The European Space Agency's Faint Object Camera aboard NASA's Hubble Space Telescope has sent back pictures of nearly the entire surface of Pluto. The images show nearly a dozen distinguishable albedo features that have never been seen before. These features include a "ragged" northern polar cap divided by a dark strip, a bright spot that rotates with the planet, a cluster of dark spots, and a bright line that has scientists intrigued. The snapshots were taken by the Pluto imaging team, consisting of Dr. Alan Stern (Southwest Research Institute's Boulder, CO, research office), Dr. Marc Buie (Lowell Observatory, Flagstaff, AZ), and Dr. Laurence Trafton (University of Texas, Austin).

The new images of Pluto's surface could positively impact the proposed Pluto flyby mission early in the next century.

"Hubble is providing the first, tantalizing glimpse of what Pluto will be like when we get there. Hubble has brought Pluto from a fuzzy, distant dot of light, to a world which we can begin to map, and watch for surface changes. Hubble's view of the tiny, distant Pluto is reminiscent of looking at Mars through a small telescope," said Stern. "These results and the maps we constructed from them are much better than I ever hoped for. It's fantastic," said Buie.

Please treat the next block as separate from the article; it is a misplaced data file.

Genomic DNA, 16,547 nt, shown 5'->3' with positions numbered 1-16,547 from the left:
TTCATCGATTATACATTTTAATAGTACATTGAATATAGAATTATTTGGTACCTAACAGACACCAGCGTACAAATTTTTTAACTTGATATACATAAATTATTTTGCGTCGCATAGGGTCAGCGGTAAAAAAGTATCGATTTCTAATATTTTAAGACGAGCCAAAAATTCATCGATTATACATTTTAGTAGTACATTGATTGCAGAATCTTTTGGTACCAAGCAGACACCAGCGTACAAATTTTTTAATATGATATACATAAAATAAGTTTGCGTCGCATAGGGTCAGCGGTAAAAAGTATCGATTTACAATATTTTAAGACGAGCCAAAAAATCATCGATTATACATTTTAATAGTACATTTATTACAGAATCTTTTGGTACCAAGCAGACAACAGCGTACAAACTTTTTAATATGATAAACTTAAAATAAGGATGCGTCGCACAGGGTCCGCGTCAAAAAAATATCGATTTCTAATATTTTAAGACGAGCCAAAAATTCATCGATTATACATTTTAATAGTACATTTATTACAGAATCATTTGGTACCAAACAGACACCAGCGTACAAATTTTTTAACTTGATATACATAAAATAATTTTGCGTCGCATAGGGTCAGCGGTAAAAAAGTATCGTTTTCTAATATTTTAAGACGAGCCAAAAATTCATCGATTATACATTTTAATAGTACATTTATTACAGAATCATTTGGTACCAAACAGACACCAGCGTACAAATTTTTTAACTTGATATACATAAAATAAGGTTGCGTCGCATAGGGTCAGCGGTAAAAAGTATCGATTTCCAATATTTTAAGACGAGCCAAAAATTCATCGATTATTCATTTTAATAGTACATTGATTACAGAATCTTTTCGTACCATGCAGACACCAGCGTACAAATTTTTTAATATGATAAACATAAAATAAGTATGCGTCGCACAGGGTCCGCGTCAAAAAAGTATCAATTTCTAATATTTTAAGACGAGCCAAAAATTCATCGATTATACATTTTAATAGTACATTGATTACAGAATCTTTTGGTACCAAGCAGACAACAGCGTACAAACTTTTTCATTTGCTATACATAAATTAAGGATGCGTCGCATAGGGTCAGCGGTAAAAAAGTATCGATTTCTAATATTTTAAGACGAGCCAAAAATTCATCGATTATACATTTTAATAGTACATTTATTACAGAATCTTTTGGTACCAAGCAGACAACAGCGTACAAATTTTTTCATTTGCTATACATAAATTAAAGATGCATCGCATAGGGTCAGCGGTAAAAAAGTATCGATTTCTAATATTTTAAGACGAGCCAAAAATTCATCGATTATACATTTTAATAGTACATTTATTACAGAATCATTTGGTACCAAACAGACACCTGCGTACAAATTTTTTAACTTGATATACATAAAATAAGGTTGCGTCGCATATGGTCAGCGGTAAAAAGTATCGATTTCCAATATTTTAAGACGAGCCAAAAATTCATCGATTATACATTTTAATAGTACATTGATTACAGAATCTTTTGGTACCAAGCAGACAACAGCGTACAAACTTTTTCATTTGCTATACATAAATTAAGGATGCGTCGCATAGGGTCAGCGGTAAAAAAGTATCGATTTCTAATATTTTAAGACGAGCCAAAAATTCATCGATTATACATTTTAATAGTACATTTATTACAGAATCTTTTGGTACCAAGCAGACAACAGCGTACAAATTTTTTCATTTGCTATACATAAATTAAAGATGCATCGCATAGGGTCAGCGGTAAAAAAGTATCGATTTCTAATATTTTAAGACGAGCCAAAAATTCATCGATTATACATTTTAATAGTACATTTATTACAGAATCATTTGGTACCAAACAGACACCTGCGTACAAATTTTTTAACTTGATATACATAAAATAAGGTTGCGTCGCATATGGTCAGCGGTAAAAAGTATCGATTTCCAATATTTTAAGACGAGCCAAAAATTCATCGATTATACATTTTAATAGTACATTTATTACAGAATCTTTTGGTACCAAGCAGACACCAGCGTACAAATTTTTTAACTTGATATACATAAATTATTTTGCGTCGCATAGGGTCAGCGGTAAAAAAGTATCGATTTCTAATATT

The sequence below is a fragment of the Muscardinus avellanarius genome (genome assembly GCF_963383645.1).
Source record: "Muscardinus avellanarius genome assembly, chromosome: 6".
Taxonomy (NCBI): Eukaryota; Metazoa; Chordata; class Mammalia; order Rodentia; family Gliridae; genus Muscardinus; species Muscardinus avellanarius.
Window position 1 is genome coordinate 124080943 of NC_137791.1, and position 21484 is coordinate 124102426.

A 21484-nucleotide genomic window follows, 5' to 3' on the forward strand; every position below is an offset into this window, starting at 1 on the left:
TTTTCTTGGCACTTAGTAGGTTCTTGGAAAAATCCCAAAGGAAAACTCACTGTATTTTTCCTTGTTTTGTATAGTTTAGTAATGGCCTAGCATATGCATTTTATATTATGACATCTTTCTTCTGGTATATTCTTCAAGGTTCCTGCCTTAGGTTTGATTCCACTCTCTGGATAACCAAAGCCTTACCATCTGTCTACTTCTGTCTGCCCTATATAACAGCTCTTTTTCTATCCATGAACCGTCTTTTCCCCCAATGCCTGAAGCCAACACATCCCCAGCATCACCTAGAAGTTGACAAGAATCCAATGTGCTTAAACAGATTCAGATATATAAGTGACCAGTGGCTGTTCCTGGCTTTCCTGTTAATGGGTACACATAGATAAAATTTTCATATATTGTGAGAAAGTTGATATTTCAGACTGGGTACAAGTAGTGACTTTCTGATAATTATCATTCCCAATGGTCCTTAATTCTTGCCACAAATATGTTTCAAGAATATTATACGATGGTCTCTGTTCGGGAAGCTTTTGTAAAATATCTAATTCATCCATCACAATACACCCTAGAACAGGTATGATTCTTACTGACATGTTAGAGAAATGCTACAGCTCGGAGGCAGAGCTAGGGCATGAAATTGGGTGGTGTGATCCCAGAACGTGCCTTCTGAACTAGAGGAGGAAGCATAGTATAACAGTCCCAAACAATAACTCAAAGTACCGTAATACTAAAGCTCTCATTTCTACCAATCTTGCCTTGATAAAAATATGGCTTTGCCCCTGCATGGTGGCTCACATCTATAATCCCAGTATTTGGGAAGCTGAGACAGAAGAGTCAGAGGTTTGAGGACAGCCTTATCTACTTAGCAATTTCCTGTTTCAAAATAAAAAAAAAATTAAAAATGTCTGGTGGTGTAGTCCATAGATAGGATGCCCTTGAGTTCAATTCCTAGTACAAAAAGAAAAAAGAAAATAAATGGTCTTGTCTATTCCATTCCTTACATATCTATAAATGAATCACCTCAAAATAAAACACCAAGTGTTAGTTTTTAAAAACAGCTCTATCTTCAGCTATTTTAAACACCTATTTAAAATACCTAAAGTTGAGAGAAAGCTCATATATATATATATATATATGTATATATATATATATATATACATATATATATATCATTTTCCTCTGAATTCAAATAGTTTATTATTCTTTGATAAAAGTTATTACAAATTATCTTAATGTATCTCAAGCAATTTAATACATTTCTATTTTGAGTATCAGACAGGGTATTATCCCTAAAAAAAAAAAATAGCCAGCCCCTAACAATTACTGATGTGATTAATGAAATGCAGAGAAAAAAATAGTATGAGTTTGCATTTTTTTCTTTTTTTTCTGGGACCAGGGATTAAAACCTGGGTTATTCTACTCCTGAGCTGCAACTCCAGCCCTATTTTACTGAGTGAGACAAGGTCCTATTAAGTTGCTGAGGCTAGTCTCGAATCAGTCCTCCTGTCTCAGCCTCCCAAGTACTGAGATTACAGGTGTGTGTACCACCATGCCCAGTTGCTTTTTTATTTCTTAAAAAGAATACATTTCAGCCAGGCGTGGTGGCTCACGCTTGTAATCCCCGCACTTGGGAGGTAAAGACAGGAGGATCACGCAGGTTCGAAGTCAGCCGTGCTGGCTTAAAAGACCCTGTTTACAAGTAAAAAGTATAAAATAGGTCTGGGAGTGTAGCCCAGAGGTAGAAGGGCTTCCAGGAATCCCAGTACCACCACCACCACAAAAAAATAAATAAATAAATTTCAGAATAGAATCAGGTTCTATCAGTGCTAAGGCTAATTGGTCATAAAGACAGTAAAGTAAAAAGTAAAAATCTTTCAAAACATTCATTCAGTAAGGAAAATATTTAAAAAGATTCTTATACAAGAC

Trafton says that the new HST images are confirming Pluto's individuality, rather than its identity as a twin of Triton. The images reveal much more surface variety than other icy objects in the outer solar system, and show that Pluto is a complex object with more large-scale contrast than any planet, except Earth.

Slightly better images of Pluto will be obtained from the Advanced Camera, which is should be installed on Hubble in 1999. This will offer the best view of Pluto until space probes such as the Pluto flyby mission eventually make the long journey across the solar system.